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[PATCH 07/34] xfs: don't truncate prealloc from frequently accessed inod

To: xfs@xxxxxxxxxxx
Subject: [PATCH 07/34] xfs: don't truncate prealloc from frequently accessed inodes
From: Dave Chinner <david@xxxxxxxxxxxxx>
Date: Tue, 21 Dec 2010 18:29:03 +1100
In-reply-to: <1292916570-25015-1-git-send-email-david@xxxxxxxxxxxxx>
References: <1292916570-25015-1-git-send-email-david@xxxxxxxxxxxxx>
From: Dave Chinner <dchinner@xxxxxxxxxx>

A long standing problem for streaming writeѕ through the NFS server
has been that the NFS server opens and closes file descriptors on an
inode for every write. The result of this behaviour is that the
->release() function is called on every close and that results in
XFS truncating speculative preallocation beyond the EOF.  This has
an adverse effect on file layout when multiple files are being
written at the same time - they interleave their extents and can
result in severe fragmentation.

To avoid this problem, keep a count of the number of ->release calls
made on an inode. For most cases, an inode is only going to be opened
once for writing and then closed again during it's lifetime in
cache. Hence if there are multiple ->release calls, there is a good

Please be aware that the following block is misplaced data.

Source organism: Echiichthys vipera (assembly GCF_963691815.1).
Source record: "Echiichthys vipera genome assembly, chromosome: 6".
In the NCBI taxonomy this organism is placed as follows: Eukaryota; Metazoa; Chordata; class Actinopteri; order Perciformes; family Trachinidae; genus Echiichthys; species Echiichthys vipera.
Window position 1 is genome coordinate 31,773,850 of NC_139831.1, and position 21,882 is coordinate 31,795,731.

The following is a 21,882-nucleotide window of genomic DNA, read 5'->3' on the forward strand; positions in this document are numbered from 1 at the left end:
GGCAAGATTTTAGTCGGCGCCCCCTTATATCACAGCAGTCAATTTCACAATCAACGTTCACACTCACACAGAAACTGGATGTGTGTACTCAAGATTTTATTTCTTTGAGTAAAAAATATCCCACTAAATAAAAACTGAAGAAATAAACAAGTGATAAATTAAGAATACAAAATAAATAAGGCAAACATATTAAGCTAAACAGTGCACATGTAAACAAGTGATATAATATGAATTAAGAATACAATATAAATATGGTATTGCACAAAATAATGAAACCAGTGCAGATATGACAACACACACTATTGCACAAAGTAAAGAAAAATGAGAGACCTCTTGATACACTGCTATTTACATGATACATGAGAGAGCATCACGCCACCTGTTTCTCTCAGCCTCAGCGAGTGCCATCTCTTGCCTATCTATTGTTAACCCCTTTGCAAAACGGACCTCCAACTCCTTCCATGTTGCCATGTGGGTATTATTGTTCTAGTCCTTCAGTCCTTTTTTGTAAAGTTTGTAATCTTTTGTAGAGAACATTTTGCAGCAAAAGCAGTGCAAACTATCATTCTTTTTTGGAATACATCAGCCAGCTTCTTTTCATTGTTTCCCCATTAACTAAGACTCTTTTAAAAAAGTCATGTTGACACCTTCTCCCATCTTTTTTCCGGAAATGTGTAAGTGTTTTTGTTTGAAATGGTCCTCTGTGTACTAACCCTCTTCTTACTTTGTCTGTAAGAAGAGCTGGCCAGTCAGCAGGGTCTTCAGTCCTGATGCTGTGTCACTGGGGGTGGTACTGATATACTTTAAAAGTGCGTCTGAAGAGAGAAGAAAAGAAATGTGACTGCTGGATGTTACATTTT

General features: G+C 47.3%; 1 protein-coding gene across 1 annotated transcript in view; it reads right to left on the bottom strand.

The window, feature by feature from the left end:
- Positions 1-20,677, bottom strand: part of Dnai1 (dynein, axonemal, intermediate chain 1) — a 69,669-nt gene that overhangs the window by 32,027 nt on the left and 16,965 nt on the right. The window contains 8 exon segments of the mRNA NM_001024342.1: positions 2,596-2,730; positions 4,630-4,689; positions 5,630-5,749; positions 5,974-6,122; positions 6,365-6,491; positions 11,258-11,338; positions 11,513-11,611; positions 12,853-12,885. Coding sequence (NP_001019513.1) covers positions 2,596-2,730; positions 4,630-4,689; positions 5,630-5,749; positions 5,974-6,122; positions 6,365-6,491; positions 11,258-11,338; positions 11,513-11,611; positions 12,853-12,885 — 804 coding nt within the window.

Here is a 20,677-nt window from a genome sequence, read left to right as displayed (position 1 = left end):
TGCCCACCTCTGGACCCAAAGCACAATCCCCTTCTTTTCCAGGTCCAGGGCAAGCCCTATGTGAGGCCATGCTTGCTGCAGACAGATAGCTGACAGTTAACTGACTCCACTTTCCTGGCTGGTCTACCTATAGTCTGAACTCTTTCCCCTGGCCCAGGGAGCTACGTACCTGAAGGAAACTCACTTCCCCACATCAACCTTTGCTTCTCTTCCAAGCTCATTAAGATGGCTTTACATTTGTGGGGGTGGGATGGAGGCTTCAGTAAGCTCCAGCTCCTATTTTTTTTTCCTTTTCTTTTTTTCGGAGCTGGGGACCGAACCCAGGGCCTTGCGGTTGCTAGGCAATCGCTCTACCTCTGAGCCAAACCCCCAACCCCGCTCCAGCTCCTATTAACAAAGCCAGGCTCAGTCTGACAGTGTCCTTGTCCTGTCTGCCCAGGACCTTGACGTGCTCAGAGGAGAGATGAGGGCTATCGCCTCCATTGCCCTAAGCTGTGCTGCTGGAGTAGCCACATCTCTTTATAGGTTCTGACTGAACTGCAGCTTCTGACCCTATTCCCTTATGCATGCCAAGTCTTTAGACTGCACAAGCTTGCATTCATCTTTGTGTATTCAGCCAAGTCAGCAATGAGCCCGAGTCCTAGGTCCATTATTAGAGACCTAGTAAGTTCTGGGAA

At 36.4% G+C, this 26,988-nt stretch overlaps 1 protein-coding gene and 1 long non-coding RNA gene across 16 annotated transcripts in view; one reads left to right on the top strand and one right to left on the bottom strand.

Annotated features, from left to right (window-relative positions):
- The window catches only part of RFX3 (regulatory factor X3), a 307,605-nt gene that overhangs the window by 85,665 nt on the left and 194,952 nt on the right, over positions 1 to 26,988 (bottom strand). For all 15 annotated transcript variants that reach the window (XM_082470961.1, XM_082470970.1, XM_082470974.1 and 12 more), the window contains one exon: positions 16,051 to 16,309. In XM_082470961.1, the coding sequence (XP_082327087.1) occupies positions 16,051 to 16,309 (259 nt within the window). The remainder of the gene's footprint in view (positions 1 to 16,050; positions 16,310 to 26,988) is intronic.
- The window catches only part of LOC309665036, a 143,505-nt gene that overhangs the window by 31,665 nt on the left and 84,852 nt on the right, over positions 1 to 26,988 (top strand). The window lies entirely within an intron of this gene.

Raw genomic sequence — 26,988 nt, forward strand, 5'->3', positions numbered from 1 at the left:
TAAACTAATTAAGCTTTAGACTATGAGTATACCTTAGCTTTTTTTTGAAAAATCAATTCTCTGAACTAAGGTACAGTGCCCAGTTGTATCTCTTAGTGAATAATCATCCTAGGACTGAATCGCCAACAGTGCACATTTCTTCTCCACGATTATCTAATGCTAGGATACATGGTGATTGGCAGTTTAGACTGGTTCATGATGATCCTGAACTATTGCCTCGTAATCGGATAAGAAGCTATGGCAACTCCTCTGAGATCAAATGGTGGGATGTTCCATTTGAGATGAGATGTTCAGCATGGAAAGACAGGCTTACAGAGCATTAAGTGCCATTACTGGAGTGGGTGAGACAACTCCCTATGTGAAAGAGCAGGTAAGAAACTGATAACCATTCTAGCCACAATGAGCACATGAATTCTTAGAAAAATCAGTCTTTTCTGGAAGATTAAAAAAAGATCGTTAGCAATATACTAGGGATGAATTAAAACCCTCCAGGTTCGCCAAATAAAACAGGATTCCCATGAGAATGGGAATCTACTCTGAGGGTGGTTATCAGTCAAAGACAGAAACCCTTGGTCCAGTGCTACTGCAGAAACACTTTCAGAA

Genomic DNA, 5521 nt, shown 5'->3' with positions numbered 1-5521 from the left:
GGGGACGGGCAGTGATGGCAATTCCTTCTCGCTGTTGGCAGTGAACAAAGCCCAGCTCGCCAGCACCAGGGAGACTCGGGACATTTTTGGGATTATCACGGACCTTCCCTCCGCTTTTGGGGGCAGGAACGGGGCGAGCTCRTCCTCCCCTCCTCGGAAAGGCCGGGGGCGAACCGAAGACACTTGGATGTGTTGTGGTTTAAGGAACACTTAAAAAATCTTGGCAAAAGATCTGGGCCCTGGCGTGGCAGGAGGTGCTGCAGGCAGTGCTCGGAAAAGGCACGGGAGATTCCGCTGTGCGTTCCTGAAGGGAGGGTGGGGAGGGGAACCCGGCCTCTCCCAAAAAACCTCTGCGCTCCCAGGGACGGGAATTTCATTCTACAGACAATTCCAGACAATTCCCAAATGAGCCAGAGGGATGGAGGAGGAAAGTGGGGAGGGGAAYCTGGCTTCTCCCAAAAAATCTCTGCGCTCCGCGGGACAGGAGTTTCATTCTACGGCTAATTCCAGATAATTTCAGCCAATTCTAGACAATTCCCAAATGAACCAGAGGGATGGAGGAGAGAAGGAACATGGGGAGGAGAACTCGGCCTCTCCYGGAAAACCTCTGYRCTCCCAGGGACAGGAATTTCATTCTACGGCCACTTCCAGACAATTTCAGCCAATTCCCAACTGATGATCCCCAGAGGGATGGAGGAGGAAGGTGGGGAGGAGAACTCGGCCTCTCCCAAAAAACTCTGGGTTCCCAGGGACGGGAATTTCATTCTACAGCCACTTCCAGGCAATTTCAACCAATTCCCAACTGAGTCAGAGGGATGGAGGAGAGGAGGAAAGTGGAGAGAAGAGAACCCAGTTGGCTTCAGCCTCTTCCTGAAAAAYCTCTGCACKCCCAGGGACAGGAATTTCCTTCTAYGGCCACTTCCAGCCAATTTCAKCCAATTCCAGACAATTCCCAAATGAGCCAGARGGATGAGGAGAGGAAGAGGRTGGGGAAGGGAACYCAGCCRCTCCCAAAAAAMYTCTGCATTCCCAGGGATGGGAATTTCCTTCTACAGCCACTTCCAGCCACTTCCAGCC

chance that the inode is being accessed by the NFS server. Hence
count up every time ->release is called while there are delalloc
blocks still outstanding on the inode.

If this count is non-zero when ->release is next called, then do no
truncate away the speculative preallocation - leave it there so that
subsequent writes do not need to reallocate the delalloc space. This
will prevent interleaving of extents of different inodes written
concurrently to the same AG.

If we get this wrong, it is not a big deal as we truncate
speculative allocation beyond EOF anyway in xfs_inactive() when the
inode is thrown out of the cache.

The new counter in the struct xfs_inode fits into a hole in the
structure on 64 bit machines, so does not grow the size of the inode
at all.

Signed-off-by: Dave Chinner <dchinner@xxxxxxxxxx>
---
 fs/xfs/xfs_inode.h    |   13 +++++-----
 fs/xfs/xfs_vnodeops.c |   61 ++++++++++++++++++++++++++++++++-----------------
 2 files changed, 47 insertions(+), 27 deletions(-)

diff --git a/fs/xfs/xfs_inode.h b/fs/xfs/xfs_inode.h
index 1c6514d..5c95fa8 100644
--- a/fs/xfs/xfs_inode.h
+++ b/fs/xfs/xfs_inode.h
@@ -376,12 +376,13 @@ static inline void xfs_ifunlock(xfs_inode_t *ip)
 /*
  * In-core inode flags.
  */
-#define XFS_IRECLAIM    0x0001  /* we have started reclaiming this inode    */
-#define XFS_ISTALE     0x0002  /* inode has been staled */
-#define XFS_IRECLAIMABLE 0x0004 /* inode can be reclaimed */
-#define XFS_INEW       0x0008  /* inode has just been allocated */
-#define XFS_IFILESTREAM        0x0010  /* inode is in a filestream directory */
-#define XFS_ITRUNCATED 0x0020  /* truncated down so flush-on-close */
+#define XFS_IRECLAIM           0x0001  /* started reclaiming this inode */
+#define XFS_ISTALE             0x0002  /* inode has been staled */
+#define XFS_IRECLAIMABLE       0x0004  /* inode can be reclaimed */
+#define XFS_INEW               0x0008  /* inode has just been allocated */
+#define XFS_IFILESTREAM                0x0010  /* inode is in a filestream 
directory */
+#define XFS_ITRUNCATED         0x0020  /* truncated down so flush-on-close */
+#define XFS_IDIRTY_RELEASE     0x0040  /* dirty release already seen */
 
 /*
  * Flags for inode locking.
diff --git a/fs/xfs/xfs_vnodeops.c b/fs/xfs/xfs_vnodeops.c